Time to make 'an example' of hoaxsters
WHITEHAVEN COAL has joined the corporate watchdog in investigating legal recourse against the man whose hoax temporarily wiped more than $314 million off the value of the company.
8 Jan 2013 SYDNEY MORNING HERALD - PETER KER AND BEN CUBBY
The hoax, by anti-coal campaigner Jonathan Moylan, tricked investors into thinking that a recent $1.2 billion loan arranged by ANZ for Whitehaven had been cancelled on ethical grounds.
The incident is the third time in six months that trading on the stock exchange has been influenced by a hoax, and Allion Legal's corporate law expert, Simon Rear, said it was time a strong disincentive was provided to other hoaxsters.
"There probably needs to be some more examples made of people and I think that's probably what ASIC will try to do," he said.
"Legislation is only as strong as it can be enforced, and it is always enforced after the fact."
David Jones was drawn into a takeover hoax in July while contractor MacMahon Holdings was the subject of a hoax in October.
Mr Moylan's hoax was presented as a press release from ANZ and was reinforced by Mr Moylan taking media phone calls while pretending to be a member of the bank's communications staff.
Shares in Whitehaven, which counts struggling coal baron Nathan Tinkler as its biggest shareholder, quickly fell from $3.52 to $3.21 before the stock was put into a trading halt. By mid-afternoon the share price had recovered and the stock closed only 2¢ lower at $3.50.
But those investors who sold their shares at the lower prices appear to have lost their money, with the ASX confirming the trades would not be cancelled.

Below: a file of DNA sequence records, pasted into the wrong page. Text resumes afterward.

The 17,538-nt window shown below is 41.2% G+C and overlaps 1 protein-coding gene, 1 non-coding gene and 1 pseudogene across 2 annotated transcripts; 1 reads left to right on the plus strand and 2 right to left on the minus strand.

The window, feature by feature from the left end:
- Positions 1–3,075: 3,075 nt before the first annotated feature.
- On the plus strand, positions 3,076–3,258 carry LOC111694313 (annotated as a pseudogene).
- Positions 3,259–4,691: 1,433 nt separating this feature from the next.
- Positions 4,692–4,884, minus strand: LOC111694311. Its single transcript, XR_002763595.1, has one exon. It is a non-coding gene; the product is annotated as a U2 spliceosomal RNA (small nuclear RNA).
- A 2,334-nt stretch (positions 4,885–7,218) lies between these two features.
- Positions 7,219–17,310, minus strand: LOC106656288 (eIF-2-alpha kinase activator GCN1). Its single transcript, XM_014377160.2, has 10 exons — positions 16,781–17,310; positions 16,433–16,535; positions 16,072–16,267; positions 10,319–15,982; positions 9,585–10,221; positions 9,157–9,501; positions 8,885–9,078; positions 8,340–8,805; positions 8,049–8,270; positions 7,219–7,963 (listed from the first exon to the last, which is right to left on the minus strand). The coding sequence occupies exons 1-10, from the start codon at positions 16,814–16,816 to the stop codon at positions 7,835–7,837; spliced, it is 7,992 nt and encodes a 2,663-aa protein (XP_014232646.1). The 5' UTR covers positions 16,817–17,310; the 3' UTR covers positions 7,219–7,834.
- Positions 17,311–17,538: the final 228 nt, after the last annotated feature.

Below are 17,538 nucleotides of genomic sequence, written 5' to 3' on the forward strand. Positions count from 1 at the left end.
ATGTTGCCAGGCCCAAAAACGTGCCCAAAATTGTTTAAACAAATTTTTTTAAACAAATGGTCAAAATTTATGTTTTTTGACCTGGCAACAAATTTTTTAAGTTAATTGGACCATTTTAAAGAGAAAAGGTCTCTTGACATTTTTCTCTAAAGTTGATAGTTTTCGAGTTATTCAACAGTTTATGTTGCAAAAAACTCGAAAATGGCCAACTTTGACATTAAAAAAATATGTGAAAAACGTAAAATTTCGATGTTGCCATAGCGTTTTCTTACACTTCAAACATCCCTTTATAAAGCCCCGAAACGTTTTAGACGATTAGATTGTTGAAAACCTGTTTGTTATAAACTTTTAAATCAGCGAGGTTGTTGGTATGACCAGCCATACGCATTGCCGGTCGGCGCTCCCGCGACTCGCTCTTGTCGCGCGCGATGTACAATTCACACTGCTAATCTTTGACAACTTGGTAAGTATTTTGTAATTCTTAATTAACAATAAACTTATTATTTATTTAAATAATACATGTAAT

Whitehaven's managing director, Tony Haggarty, said the company would look at all options to protect its shareholders.
"Whitehaven will liaise with the ASX and ASIC in relation to Mr Moylan's irresponsible and ill-conceived conduct and trusts those authorities to take the appropriate action," he said. "Whitehaven is also investigating any legal action that maybe available to it and its shareholders."
ASIC said its inquiries would focus on section 1041E of the Corporations Act which refers to false or misleading statements. "If there appears to be a breach, ASIC will investigate and take timely and appropriate action," a spokesman said.
Mr Rear said criminal liability can prevail under section 1041E, while civil liability was covered by a similar clause of the Corporations Act: provision 1041H.
ANZ, whose corporate logo was involved in the hoax, said it would co-operate with investigations, but Mr Rear said the bank may have avenues of recourse under intellectual property laws.